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Why do SAP Hiring Managers Overlook Deep SAP Experience?

I received this excellent question from a senior SAP consultant who had been passed over for some projects in favor of junior-level SAP resources. This was a frustrating experience for someone who has "paid their dues" in the market and wants to feel like this was time well spent.

The timing of this question was good because we just posted the transcript of the "State of the SAP Market" podcast interview with Brian Trout. In the second section of that interview Brian and I get into a good back-and-forth on this topic.

  Brian shared an example of how the new releases in SAP are affecting SAP hiring decisions. Here is a quote from that section of the podcast, with Brian saying:

"The days of the SAP consultant saying, ‘Well I’ve got eight years of experience or ten years of experience or more, and that’s good enough to keep me on the leading edge of the market,’ are over. I can speak to that in many instances. It is more about having the recent experience than it is having the depth of experience. I’ll pull an example out of the portals arena, with HCM."

Brian continued: "Consider areas such as ESS, MSS, and E-Recruitment. The new E-recruitment 6.0 offers a series of new capabilities. I have seen multiple instances where HR developers with older E-Recruit 3.0 experience have been passed by even though their HR application depth was considerable. They had seven, eight years or more, and they were passed over in lieu of a resource that had half the experience, but more recent SAP experience. So these are things we all need to be thinking about, no matter what your area of expertise in the SAP arena is - Portal development, functional work, Basis, etc."

Brian makes a very good summary of the biases that SAP hiring managers tend to have towards those who have hands-on experience in the latest SAP versions and releases. As more and more companies move into ERP 6.0, this is becoming more and more of an issue. So, there are situations you can run into where a junior-level consultant with ERP 6.0 project experience might be chosen over a more experienced SAP professional who does not yet have 6.0 experience.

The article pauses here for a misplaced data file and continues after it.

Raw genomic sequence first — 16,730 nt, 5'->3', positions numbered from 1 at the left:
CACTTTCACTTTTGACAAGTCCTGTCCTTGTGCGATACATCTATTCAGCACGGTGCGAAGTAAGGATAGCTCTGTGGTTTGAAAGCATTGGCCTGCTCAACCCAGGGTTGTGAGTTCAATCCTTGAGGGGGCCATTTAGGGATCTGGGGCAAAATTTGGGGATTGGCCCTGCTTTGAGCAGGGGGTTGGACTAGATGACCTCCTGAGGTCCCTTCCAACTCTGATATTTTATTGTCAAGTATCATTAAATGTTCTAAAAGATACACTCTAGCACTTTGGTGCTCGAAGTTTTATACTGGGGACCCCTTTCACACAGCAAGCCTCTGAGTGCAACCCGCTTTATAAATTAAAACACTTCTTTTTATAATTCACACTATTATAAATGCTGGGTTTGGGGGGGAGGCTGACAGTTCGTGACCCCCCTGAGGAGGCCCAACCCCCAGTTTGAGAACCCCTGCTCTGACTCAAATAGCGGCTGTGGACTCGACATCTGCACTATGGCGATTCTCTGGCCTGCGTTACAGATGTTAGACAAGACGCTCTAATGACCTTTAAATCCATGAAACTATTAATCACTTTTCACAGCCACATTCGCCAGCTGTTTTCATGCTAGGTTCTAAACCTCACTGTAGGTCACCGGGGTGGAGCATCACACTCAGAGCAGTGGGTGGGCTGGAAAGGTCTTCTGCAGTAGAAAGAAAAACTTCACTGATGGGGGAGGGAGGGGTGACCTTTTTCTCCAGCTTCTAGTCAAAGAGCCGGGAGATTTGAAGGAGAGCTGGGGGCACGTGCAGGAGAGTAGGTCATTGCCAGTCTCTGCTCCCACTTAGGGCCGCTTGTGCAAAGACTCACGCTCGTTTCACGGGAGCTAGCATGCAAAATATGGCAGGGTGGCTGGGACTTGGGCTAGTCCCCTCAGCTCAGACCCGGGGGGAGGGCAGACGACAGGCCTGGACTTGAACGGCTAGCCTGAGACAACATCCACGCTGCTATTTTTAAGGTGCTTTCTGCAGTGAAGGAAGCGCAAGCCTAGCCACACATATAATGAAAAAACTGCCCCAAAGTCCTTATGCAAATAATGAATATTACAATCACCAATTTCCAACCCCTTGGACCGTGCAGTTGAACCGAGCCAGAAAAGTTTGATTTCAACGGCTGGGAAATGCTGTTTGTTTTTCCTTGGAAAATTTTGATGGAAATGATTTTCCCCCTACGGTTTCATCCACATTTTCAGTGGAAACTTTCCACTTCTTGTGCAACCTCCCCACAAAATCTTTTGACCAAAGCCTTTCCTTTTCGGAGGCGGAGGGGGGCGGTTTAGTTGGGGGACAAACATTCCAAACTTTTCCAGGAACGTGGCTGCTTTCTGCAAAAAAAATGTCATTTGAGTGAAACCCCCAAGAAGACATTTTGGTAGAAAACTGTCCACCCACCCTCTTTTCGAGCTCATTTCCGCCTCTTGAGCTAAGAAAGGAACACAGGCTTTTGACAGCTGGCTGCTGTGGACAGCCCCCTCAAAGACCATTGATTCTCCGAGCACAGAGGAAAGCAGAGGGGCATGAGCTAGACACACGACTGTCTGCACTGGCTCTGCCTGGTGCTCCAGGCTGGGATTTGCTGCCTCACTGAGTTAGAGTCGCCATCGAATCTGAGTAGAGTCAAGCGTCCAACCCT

Of course, rate is sometimes a reason for why companies would choose a junior-level consultant over a senior one. For this blog entry, I am not really considering the rate issue and assuming that the problem here is one of skills evaluation.

There’s no question that SAP hiring managers prefer to hire consultants who have the most recent releases under their belt. The more interesting question is: how fair is this?
An even more compelling question, to me, is: are you making a smarter hire by going after someone with the latest SAP version experience and less depth in SAP, or is that a dumb hire?

I’m a little torn to give a definitive answer. The problem is that many companies are not willing or able to provide the training to bring someone up to speed on a new release. They want to hire consultants who can hit the ground running. In recent years, it seems that training even for "perm hires" is less of an option at most companies. Again, they are looking for "been there, done that" folks who have already done the exact piece of SAP they are looking to do.

It also depends on the area of SAP you are hiring in. Brian’s E-recruitment example is one situation where there really is new functionality that is not included in previous releases. In other situations, there isn’t that much of a difference between previous releases and new ones. It would be ideal if hiring managers realized this, but many times there is someone in the hiring process that doesn’t. To make it easy, they say to themselves, "If they don’t have ERP 6.0 on the resume, don’t interview them."